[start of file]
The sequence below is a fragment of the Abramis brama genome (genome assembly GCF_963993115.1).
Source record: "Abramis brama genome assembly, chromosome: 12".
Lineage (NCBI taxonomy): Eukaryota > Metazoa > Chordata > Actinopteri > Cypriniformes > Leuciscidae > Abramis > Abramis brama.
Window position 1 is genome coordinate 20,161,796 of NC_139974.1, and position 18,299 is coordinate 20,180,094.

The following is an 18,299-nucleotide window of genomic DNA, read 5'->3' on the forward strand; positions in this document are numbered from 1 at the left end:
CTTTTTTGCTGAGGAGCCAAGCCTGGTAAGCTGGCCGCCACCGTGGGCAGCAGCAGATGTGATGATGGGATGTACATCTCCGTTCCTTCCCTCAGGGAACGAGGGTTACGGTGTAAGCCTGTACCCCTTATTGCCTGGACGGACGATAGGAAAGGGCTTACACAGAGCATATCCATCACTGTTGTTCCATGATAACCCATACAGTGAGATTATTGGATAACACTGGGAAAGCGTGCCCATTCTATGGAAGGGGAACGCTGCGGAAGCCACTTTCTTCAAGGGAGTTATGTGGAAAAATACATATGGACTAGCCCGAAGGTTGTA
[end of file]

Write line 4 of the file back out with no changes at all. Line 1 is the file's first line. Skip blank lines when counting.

Window position 1 is genome coordinate 20,161,796 of NC_139974.1, and position 18,299 is coordinate 20,180,094.